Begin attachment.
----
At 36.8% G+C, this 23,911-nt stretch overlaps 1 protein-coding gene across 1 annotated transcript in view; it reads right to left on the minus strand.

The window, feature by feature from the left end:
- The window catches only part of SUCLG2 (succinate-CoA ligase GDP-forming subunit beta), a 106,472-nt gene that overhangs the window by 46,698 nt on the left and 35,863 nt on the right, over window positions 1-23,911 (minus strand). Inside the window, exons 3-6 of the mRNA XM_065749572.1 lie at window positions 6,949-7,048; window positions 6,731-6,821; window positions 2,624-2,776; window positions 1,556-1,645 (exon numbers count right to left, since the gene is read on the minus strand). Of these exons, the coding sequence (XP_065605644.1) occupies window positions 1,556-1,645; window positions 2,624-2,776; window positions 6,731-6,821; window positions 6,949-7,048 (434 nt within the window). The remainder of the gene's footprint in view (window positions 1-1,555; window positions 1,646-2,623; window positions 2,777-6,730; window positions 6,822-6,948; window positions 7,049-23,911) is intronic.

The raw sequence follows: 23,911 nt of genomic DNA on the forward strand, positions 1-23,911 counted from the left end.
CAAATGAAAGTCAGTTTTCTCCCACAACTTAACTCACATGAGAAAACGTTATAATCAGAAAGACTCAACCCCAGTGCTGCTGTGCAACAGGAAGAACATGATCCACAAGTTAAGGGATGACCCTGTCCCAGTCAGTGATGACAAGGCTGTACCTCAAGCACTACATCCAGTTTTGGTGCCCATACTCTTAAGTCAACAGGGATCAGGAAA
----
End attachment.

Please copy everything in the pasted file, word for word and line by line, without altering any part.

At 36.8% G+C, this 23,911-nt stretch overlaps 1 protein-coding gene across 1 annotated transcript in view; it reads right to left on the minus strand.

The window, feature by feature from the left end:
- The window catches only part of SUCLG2 (succinate-CoA ligase GDP-forming subunit beta), a 106,472-nt gene that overhangs the window by 46,698 nt on the left and 35,863 nt on the right, over window positions 1-23,911 (minus strand). Inside the window, exons 3-6 of the mRNA XM_065749572.1 lie at window positions 6,949-7,048; window positions 6,731-6,821; window positions 2,624-2,776; window positions 1,556-1,645 (exon numbers count right to left, since the gene is read on the minus strand). Of these exons, the coding sequence (XP_065605644.1) occupies window positions 1,556-1,645; window positions 2,624-2,776; window positions 6,731-6,821; window positions 6,949-7,048 (434 nt within the window). The remainder of the gene's footprint in view (window positions 1-1,555; window positions 1,646-2,623; window positions 2,777-6,730; window positions 6,822-6,948; window positions 7,049-23,911) is intronic.

The raw sequence follows: 23,911 nt of genomic DNA on the forward strand, positions 1-23,911 counted from the left end.
CAAATGAAAGTCAGTTTTCTCCCACAACTTAACTCACATGAGAAAACGTTATAATCAGAAAGACTCAACCCCAGTGCTGCTGTGCAACAGGAAGAACATGATCCACAAGTTAAGGGATGACCCTGTCCCAGTCAGTGATGACAAGGCTGTACCTCAAGCACTACATCCAGTTTTGGTGCCCATACTCTTAAGTCAACAGGGATCAGGAAA